Home entertainment sales beat print for first time in UK
It’s long been clear that these times are a changin’ when it comes to how we like to consume media in the internet age. And now, a new report released by the Entertainment Retailers Association suggests that likes of Spotify and Netflix are so popular that cash spent on home entertainment has now surpassed what people are spending on books, magazines and newspapers.
A turning point was always on the horizon, and the Entertainment Retailers Association have confirmed it: reporting that home entertainment media sales (that’s including all music formats, video and games) in the UK have topped £7.2bn – surpassing what was spent on different types of print media (£7.1bn).
What, if anything, does the ECA pinpoint as driving this change? Chiefly, the popularity of on-demand streaming services Spotify and Netflix, despite them being relatively low-cost monthly services (starting at £9.99 or £6.99 for paid-for subscriptions).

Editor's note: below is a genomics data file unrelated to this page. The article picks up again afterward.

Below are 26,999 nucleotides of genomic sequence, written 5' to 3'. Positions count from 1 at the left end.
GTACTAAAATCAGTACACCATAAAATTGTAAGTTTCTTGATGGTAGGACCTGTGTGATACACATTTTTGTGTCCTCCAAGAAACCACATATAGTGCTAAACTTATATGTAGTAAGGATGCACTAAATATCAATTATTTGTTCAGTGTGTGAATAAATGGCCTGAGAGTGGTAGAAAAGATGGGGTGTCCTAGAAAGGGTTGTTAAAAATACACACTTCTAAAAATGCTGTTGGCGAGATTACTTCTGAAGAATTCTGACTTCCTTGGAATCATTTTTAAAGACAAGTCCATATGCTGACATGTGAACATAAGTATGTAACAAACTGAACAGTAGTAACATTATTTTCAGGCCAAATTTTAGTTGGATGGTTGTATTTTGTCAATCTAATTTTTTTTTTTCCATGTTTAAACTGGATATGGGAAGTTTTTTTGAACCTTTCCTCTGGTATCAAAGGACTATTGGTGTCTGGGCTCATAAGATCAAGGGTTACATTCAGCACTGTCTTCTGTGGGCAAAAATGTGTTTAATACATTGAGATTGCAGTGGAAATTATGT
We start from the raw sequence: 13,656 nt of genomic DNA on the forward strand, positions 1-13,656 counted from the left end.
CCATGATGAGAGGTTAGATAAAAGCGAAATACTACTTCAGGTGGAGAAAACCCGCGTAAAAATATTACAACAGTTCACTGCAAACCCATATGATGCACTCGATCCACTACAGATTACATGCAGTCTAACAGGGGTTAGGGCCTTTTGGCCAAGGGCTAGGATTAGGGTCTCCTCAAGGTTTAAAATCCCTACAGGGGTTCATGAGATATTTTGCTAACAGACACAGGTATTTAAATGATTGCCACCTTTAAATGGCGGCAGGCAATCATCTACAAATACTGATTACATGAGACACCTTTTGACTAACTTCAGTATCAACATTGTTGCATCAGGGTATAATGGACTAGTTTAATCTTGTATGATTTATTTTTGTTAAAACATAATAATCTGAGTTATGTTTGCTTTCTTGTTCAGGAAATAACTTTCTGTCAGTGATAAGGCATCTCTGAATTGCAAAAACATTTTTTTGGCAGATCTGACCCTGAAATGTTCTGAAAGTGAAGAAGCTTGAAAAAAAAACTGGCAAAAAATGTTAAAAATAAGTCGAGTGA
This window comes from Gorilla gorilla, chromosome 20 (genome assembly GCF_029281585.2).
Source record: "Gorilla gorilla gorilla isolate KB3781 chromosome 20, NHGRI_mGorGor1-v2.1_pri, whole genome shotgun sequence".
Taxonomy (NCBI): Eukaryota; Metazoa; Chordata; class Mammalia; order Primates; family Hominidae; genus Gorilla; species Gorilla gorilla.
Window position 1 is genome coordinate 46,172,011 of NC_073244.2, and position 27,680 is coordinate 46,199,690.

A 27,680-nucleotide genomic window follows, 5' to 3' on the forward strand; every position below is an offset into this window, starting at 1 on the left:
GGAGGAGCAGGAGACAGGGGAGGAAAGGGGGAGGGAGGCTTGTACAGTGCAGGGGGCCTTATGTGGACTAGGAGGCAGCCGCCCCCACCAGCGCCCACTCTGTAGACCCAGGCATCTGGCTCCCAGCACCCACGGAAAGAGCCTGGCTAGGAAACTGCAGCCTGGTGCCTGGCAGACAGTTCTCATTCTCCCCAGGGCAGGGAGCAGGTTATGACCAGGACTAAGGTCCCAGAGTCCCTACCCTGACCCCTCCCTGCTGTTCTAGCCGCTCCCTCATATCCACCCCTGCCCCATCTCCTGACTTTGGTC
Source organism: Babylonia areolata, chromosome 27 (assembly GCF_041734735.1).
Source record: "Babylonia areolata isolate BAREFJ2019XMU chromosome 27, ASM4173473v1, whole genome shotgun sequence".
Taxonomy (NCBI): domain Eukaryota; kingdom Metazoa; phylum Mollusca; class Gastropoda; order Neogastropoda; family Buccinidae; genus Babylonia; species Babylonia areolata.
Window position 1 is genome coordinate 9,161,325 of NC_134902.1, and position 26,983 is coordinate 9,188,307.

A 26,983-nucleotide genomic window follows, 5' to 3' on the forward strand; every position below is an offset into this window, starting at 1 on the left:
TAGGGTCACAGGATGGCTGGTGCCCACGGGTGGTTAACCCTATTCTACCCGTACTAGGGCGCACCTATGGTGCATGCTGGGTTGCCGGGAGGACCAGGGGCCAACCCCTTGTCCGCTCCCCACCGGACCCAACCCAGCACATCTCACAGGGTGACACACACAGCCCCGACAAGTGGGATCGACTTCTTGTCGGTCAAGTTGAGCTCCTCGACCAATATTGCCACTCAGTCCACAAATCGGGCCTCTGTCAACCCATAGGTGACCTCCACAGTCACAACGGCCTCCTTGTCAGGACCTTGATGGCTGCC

Spotify – which officially went public last week – recorded 70 million paying subscribers worldwide in January, up from 30 million paying subscribers in March 2016 (although is still struggling to be profitable). Netflix isn’t doing bad either, reporting 117.58 million streaming subscribers worldwide in the last quarter of 2017.
2017 saw revenues from music streaming services grow by nearly 42% from 2016. Last year as much as 56% of revenues came from digital sources, a rapid change from only 4 years earlier in 2013 when physical media still accounted for 80% of revenues.
“It’s an extraordinary testament to the appeal and resonance of digital entertainment services that they have helped home entertainment to hit this milestone,” said chief executive at the ERA, Kim Bayley.
It’s worth nothing that sales of vinyl and video games are still showing healthy growth, indicating we’re not quite over holding some of our favourite albums just yet.